ERIC Number: ED284968
Record Type: RIE
Publication Date: 1987
Reference Count: N/A
Training for Job Literacy Demands: What Research Applies to Practice.
Mikulecky, Larry; And Others
The demand for worker literacy is increasing in nearly every occupation, from entry-level blue collar to top professional and technical. The types of reading and writing required on the job differ considerably from the literacy activities required of students in schools. Most of the reading done in the workplace environment is done for the express purposes of doing, learning, and assessing, whereas most of the reading done by secondary students is done to obtain information needed to answer teachers' questions. Student-based theories of composition and useful reading comprehension must therefore be modified before they can be applied meaningfully to the special forms of workplace literacy. Various models have been developed to explain both the product and process of reading and writing (including schema theory, oracy and alternate systems, and metacognition). Schools generally use product theories, which cannot fully take into account the complexities of writing at work. One useful model that can be adapted to develop a job literacy problem-solving model is Flower and Hayes' Cognitive Process Theory of Writing. According to the model, writers anticipate their audience and define their purpose, generate the ideas they need to convey, organize their ideas, translate them into a form that will be useful to others, review and evaluate them, and eventually revise them. (Three examples of the operation of the job literacy problem-solving model and a bibliography are provided.) (MN)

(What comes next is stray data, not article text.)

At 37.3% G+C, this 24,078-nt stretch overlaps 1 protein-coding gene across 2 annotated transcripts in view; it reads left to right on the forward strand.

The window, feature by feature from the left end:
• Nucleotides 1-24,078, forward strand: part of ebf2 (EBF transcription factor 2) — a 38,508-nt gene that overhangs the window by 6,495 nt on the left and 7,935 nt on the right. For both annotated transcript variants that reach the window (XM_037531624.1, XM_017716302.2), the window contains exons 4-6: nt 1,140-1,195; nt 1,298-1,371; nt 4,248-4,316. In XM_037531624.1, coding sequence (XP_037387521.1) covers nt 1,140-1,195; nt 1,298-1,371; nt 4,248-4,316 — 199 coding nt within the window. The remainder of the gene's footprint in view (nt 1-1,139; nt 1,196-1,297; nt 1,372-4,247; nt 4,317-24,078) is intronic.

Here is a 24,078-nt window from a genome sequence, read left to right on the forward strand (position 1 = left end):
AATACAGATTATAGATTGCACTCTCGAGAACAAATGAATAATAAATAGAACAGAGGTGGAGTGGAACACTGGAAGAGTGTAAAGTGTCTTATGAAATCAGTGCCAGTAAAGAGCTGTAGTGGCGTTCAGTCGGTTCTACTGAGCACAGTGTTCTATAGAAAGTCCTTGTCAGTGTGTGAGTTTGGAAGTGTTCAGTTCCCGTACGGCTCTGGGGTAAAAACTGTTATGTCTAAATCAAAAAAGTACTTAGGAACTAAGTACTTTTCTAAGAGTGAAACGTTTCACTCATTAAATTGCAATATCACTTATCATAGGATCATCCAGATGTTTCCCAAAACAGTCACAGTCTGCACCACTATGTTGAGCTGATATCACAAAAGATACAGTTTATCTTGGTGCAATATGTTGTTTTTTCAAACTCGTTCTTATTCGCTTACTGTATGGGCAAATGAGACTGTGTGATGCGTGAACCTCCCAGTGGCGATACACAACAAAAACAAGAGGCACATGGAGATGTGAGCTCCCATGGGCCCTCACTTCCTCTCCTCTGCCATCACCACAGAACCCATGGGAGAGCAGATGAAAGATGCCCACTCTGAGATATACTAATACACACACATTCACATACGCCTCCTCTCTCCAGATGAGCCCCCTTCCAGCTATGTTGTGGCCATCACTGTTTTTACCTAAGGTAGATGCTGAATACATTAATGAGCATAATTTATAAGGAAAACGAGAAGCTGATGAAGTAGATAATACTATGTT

Publication Type: Information Analyses
Education Level: N/A
Authoring Institution: Pennsylvania State Univ., University Park. Inst. for the Study of Adult Literacy.